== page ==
Hot Topics – Climate Change – State and County Impacts

“One of the themes I’ve had from the pulpit for some time is that we’ve lost the ability to disagree with civility,” …  “A theme I’ve borrowed from someone else is that ‘Clarity is more important than agreement.’ That means let me understand your thinking, you understand my thinking, and my agenda isn’t to change your mind, and hopefully your agenda is the same. I think if we focus more on that as a society it would benefit us.”
— Benjamin Sendrow 

Adverse climate change can have effects on the State and County.  The post by Kyle Birkemeier on Brown County Matters referencing an article in the IndyStar titled:  ‘Substantial loss of life’: What the climate change report says about Indiana” reinforces the need and opportunity for a better way of discussing the tough topics.  Personal attacks or comments that are taken as personal attacks typically don’t lead to support for any needed solutions.

“Its time to rethink our forest management in brown county, we need to petition the state to start taking immeadiate action, imagine the hit on our county if we have mass die offs of our forests, as the climate report is predicting. – Kyle B.

A process determines the result and on controversial issues, the process can be very predictable and too often, does not lead to a  constructive way ahead. The following observations incorporate suggestions for improvement in the process:

  1. People can agree on the ideal, e.g., a safe and healthy environment.  An ideal solution is one where everyone gains, or at least, are not any worse off in the long-term.
  2.  People can agree on the facts. If they disagree, they can identify areas of disagreement and then choose to work to identify the root cause of the disagreement.  If the issues is still unresolvable, individuals can respectfully agree to disagree.  Eventually, facts will come out.   Fact is that like the weather, the climate changes.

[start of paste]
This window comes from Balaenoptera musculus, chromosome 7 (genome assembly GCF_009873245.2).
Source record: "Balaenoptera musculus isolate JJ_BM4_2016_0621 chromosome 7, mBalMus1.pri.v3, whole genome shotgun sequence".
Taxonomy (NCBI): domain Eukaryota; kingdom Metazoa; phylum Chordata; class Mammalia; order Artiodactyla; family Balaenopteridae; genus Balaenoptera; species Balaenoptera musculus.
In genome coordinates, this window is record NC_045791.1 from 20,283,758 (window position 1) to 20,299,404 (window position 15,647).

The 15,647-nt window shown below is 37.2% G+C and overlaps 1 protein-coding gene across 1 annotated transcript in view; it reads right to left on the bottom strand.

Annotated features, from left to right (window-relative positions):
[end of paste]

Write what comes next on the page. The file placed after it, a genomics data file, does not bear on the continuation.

3. Of all the causes of the respective problem, people can find at least one that they can agree that they can support and agree to resolve.
  4. There will most likely always be polarity (oppositive perspectives) on an issue – especially a controversial one where change affects many people.
  5. TRUST.  Motives of those driving any change will most likely always include those representing individual and special interests.  This leads to a “Trust” issue and lack of trust is probably one of the greatest barriers to contributions to a  conflict.
    • Given the scope of the problem/solution to be addressed/implemented, identify the stakeholders, their needs, desired and expected outcomes.
  6. There is a never a perfect solution.  Any alternative will have pros and cons.
  7. Any effects from an agreed solution once implemented, needs to be periodically reviewed. What is working, what is not, what additional action is needed?
  8. Example: Problem Resolution and Decision Making Process

REFERENCES

Nov 27, 2018. ‘Substantial loss of life’: What the climate change report says about Indiana “A global warming report released by the Trump administration predicts several severe outcomes for Hoosier health and economy.”

Purdue University –  Indiana Climate Change Impacts Assessment